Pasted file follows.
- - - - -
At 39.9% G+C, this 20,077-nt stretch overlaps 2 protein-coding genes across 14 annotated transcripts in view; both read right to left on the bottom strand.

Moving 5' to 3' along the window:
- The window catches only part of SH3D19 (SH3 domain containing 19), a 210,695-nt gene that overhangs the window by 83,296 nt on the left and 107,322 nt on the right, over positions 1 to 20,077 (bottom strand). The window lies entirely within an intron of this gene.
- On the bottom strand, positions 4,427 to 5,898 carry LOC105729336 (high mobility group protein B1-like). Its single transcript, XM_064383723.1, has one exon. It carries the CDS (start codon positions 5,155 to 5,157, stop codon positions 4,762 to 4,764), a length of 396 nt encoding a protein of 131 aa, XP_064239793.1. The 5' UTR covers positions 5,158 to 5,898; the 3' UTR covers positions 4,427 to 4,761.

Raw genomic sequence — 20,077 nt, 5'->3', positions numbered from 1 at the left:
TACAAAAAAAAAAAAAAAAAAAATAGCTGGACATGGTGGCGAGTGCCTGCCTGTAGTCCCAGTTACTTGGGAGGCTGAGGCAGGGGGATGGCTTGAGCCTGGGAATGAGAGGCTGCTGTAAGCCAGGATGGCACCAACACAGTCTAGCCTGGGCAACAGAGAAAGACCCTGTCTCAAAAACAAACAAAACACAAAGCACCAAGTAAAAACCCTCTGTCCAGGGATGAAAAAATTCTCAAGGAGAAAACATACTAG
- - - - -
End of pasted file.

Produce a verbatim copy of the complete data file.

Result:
At 39.9% G+C, this 20,077-nt stretch overlaps 2 protein-coding genes across 14 annotated transcripts in view; both read right to left on the bottom strand.

Moving 5' to 3' along the window:
- The window catches only part of SH3D19 (SH3 domain containing 19), a 210,695-nt gene that overhangs the window by 83,296 nt on the left and 107,322 nt on the right, over positions 1 to 20,077 (bottom strand). The window lies entirely within an intron of this gene.
- On the bottom strand, positions 4,427 to 5,898 carry LOC105729336 (high mobility group protein B1-like). Its single transcript, XM_064383723.1, has one exon. It carries the CDS (start codon positions 5,155 to 5,157, stop codon positions 4,762 to 4,764), a length of 396 nt encoding a protein of 131 aa, XP_064239793.1. The 5' UTR covers positions 5,158 to 5,898; the 3' UTR covers positions 4,427 to 4,761.

Raw genomic sequence — 20,077 nt, 5'->3', positions numbered from 1 at the left:
TACAAAAAAAAAAAAAAAAAAAATAGCTGGACATGGTGGCGAGTGCCTGCCTGTAGTCCCAGTTACTTGGGAGGCTGAGGCAGGGGGATGGCTTGAGCCTGGGAATGAGAGGCTGCTGTAAGCCAGGATGGCACCAACACAGTCTAGCCTGGGCAACAGAGAAAGACCCTGTCTCAAAAACAAACAAAACACAAAGCACCAAGTAAAAACCCTCTGTCCAGGGATGAAAAAATTCTCAAGGAGAAAACATACTAG